The venerable British department store chain John Lewis announced last weekend that it would remove “boys” and “girls” labels from its brand of children’s clothing. Instead, the store will label its clothes, including dresses and skirts, as “Girls & Boys” or “Boys & Girls.” “We do not want to reinforce gender stereotypes within our John Lewis collections and instead want to provide greater choice and variety to our customers, so that the parent or child can choose what they would like to wear,” the brand’s head of children’s wear told reporters. The store also plans to stop marking separate sections for girls’ and boys’ clothes.
Reactions to the move were as divided as children’s clothing labels used to be. Outlets such as Teen Vogue and New Scientist approved, and the activist group Let Clothes Be Clothes hailed it as “fantastic news” that could influence larger and lower-cost brands. But the backlash has been notable, with one member of Parliament calling it “the onward march of the P.C. brigade.” When a private school in East Sussex announced later in the week that it was changing its uniform policy so that all students will wear pants, it seemed to confirm a larger shift. “SCHOOL BANS SKIRTS,” one tabloid blared in a front-page headline. Self-described “genderneutralphobe” Piers Morgan kvetched online about both stories.
John Lewis will almost certainly not be the last to toss gender-specific labels into the dustbin. Retailers that silo clothing and toys into separate areas for boys and girls are increasingly targets of woke ire on social media. “Everyone thinks that girls should just be pretty and boys should be adventurous,” an adorable 8-year-old lamented last year in front of a T-shirt display at a different British department store. Sometimes, viral complaints get results: When the mother of a science-loving 9-year-old girl complained to Lands’ End that its NASA crew T-shirts appeared only in the boys’ section, the brand developed a line of science-themed T-shirts for girls. Meanwhile, Handsome in Pink, Jill and Jack, Free to Be Kids, and many other aspirants on Kickstarter have framed stereotype-defiance as the core of their small brands.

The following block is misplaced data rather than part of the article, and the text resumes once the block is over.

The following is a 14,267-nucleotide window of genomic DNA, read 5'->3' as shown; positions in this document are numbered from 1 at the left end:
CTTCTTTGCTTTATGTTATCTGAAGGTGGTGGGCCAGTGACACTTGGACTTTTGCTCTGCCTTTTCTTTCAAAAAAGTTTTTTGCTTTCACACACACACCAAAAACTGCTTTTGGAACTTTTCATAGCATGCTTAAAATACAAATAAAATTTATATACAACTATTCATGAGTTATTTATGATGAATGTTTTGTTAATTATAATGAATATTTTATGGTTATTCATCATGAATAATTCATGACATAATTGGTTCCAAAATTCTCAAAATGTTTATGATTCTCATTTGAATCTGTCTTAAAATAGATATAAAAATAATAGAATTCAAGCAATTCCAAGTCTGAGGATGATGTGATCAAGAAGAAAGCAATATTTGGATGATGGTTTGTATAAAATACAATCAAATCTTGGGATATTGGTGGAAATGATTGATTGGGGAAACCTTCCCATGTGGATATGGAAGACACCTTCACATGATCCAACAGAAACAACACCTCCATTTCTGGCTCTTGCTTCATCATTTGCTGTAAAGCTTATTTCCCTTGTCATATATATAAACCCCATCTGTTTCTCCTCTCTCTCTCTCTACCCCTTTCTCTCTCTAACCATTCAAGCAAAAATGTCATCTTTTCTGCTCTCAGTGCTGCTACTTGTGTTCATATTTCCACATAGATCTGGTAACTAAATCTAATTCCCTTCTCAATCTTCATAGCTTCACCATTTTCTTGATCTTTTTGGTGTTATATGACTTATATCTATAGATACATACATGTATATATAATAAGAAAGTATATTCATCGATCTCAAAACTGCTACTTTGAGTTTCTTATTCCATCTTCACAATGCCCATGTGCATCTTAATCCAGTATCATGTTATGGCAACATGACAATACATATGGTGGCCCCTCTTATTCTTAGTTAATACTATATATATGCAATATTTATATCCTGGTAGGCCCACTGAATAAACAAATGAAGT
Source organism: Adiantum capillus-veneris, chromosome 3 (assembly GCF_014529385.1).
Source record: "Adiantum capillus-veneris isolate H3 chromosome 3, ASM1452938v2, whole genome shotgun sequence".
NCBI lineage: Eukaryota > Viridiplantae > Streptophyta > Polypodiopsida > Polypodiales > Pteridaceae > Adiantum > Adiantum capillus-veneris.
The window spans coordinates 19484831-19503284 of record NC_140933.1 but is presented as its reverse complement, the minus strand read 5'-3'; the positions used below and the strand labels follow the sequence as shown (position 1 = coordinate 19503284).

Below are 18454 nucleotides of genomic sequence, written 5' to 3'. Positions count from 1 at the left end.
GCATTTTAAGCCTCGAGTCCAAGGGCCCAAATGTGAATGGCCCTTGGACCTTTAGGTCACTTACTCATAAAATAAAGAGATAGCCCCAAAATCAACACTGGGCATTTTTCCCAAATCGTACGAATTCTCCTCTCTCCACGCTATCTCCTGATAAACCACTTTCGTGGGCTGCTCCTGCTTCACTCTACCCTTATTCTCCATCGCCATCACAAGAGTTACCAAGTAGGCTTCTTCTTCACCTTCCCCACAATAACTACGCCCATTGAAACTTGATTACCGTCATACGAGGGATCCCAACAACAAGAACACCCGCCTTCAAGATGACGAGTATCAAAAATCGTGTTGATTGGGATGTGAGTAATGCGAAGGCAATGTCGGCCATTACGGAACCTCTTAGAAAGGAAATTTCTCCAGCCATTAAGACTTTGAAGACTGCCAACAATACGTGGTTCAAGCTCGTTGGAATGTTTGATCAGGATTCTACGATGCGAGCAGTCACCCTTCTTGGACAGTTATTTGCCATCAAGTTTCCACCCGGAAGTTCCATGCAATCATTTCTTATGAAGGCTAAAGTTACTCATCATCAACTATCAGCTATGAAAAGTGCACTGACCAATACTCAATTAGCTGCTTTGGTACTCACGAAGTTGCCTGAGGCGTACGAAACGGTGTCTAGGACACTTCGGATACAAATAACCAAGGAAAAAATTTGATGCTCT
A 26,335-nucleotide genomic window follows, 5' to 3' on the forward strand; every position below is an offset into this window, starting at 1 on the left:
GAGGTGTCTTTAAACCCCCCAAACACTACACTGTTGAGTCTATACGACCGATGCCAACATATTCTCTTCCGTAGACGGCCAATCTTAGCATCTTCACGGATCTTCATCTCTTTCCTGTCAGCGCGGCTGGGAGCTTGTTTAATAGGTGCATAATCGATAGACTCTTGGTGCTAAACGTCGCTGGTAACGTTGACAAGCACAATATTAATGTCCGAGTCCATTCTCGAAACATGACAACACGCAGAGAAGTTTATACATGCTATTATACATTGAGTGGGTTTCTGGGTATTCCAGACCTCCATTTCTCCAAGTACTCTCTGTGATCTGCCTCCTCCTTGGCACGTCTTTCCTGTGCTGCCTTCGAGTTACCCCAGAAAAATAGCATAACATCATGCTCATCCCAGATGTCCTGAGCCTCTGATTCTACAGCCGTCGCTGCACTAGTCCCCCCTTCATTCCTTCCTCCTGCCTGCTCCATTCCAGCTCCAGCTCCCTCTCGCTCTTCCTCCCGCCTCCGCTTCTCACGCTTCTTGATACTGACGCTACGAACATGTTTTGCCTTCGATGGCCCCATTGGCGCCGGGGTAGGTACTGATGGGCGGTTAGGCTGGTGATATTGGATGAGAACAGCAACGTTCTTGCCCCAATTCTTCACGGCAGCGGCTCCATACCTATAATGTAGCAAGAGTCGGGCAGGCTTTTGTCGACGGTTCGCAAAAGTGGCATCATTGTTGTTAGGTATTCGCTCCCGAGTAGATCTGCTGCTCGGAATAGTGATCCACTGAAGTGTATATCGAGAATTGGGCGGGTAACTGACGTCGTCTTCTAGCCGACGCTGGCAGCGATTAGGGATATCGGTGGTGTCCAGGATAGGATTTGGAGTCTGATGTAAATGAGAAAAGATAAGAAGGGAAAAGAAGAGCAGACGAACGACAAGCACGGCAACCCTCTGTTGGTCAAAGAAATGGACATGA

This week’s pearl-clutchers—ladies only, please!—may be reassured to learn that going fully gender-neutral is harder than it looks. In the United States, Target announced a gender-neutral children’s line produced by the digital game company Toca Boca this summer and reaped a wave of positive publicity. “Target’s New Gender-Neutral Kids’ Collection Is Way Too Cute,” one parenting blog gushed. Toca Boca said its displays would be located between the girls’ and boys’ sections, but when a blogger visited a few stores over the summer, she found the line’s dresses in the girls’ section and graphic tees in the boys’ area. When I perused the Toca Boca brand on Target’s website this week, every single item of clothing was labeled for “girls” or “boys.” Only accessories like backpacks and bedding remained un-gendered.
Both the you-go-girl cheerleading and the aghast tut-tutting over unisex clothing for prepubescent children can feel overwrought. After all, parents can buy whatever clothes they want for their kids. My daughter wears dinosaur- and insect-patterned shirts I found in boys’ sections and pink sneakers and florals categorized for girls. There’s no electric fence that zaps you if you try to buy a sparkly shirt for your son and no law that will force British parents to dress their boys in John Lewis skirts. Far fewer people seem to be fretting over girls in dinosaur tees than boys in dresses.
The outsize reaction to John Lewis’ announcement this week is a reflection of the ambient gender anxiety of the moment. It’s grownups collecting all their hopes and uncertainties about toys and bathrooms and marriage and sex and shrinking them to fit onto the labels inside child-size pairs of pink pants. The war over children’s clothing isn’t about what any one child wears out in the world. It’s about the kind of world that greets that child, no matter what he or she is wearing.